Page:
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Limitations - Discoverability

Gillham v. Lake of Bays (Township) (Ont CA, 2018)

In this Court of Appeal case the court canvasses general principles of discoverability under limitations law:
[18] In his discoverability analysis, the motion judge was required to consider the provisions of s. 5(1) of the Act[2], in the light of the governing principles regarding discoverability.

[19] Section 5(1) of the Act provides as follows:
(1) A claim is discovered on the earlier of,

(a) the day on which the person with the claim first knew,

(i) that the injury, loss or damage had occurred,

(ii) that the injury, loss or damage was caused by or contributed to by an act or omission,

(iii) that the act or omission was that of the person against whom the claim is made, and

(iv) that, having regard to the nature of the injury, loss or damage, a proceeding would be an appropriate means to seek to remedy it; and

(b) the day on which a reasonable person with the abilities and in the circumstances of the person with the claim first ought to have known of the matters referred to in clause (a).
[20] The overarching question in the discoverability analysis under s. 5 of the Act is whether the claimant knew or reasonably should have known, exercising reasonable diligence, the material facts stipulated under s. 5(1)(a) that give rise to a claim: Ferrara v. Lorenzetti, Wolfe Barristers and Solicitors, 2012 ONCA 851 (CanLII), 113 O.R. (3d) 401, at para. 32. Section 1 of the Act defines a claim as “a claim to remedy an injury, loss or damage that occurred as a result of an act or omission”. Section 2(1) provides that the Act “applies to claims pursued in court proceedings” (with certain enumerated exceptions that do not apply here).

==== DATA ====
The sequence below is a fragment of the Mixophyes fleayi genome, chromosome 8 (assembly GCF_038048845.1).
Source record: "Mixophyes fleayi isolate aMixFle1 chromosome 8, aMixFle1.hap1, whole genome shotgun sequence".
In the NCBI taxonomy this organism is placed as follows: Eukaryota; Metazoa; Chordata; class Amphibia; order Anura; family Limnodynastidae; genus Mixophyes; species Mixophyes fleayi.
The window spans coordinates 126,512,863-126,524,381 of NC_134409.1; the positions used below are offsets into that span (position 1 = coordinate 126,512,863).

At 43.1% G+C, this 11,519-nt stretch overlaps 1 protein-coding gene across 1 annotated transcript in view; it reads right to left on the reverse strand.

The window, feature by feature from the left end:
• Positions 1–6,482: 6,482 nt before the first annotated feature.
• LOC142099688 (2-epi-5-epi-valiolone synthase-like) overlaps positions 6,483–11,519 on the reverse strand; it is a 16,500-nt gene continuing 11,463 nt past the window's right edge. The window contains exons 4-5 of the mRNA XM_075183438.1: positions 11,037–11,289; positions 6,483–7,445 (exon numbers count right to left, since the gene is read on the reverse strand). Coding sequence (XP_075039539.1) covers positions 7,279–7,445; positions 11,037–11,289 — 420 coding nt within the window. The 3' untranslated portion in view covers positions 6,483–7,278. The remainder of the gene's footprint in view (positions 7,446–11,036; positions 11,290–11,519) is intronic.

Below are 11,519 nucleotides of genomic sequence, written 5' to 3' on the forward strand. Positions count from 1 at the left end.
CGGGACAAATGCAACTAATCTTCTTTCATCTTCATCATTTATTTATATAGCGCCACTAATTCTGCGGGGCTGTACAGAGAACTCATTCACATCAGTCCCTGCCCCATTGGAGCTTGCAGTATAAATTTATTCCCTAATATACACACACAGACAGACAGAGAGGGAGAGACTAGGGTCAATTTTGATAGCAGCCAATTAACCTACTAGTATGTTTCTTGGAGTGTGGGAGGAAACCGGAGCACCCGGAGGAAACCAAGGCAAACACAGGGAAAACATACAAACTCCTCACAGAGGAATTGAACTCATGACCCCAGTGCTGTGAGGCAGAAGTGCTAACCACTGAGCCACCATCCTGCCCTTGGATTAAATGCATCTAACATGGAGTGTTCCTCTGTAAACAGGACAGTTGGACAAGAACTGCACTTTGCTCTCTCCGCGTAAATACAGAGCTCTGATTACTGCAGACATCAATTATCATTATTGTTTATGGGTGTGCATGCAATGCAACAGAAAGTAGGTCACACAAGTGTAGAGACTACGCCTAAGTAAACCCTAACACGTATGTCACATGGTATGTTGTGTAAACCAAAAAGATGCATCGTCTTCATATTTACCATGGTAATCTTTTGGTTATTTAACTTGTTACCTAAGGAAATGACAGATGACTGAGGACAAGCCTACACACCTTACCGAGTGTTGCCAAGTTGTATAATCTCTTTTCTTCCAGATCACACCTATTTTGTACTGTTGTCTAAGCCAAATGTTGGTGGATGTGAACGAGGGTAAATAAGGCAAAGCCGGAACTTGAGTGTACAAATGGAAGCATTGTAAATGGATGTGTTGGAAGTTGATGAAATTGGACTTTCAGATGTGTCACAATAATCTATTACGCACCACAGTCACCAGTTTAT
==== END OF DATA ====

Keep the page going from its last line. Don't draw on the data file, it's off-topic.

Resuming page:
[21] Knowledge of the claim includes knowledge of the identity of a potential defendant, although it is not necessary for a claimant to know with certainty a potential defendant’s responsibility for an act or omission that caused or contributed to the loss. As this court observed in Longo v. MacLaren Art Centre, 2014 ONCA 526 (CanLII), 323 O.A.C. 246, at para. 44: “All that is required is that the plaintiff has prima facie grounds to infer that the acts or omissions were caused by the identified parties.”

[22] While neither the extent nor the type of loss need be known, the claimant must know that some non-trivial loss has occurred, and that a proceeding would be a legally appropriate means to seek to remedy it: Markel Insurance Company of Canada v. ING Insurance Company of Canada, 2012 ONCA 218 (CanLII), 109 O.R. (3d) 652, at para. 34. The common law acknowledges that trivial damages do not trigger a limitation period, since a prudent plaintiff would not bring an action to recover a trivial loss: Grey Condominium Corp. No. 27 v. Blue Mountain Resorts Limited (2007), 2007 CanLII 5368 (ON SC), 277 D.L.R. (4th) 644 (Ont. S.C.J.), aff’d 2008 ONCA 384 (CanLII), 90 O.R. (3d) 321, at para. 58.

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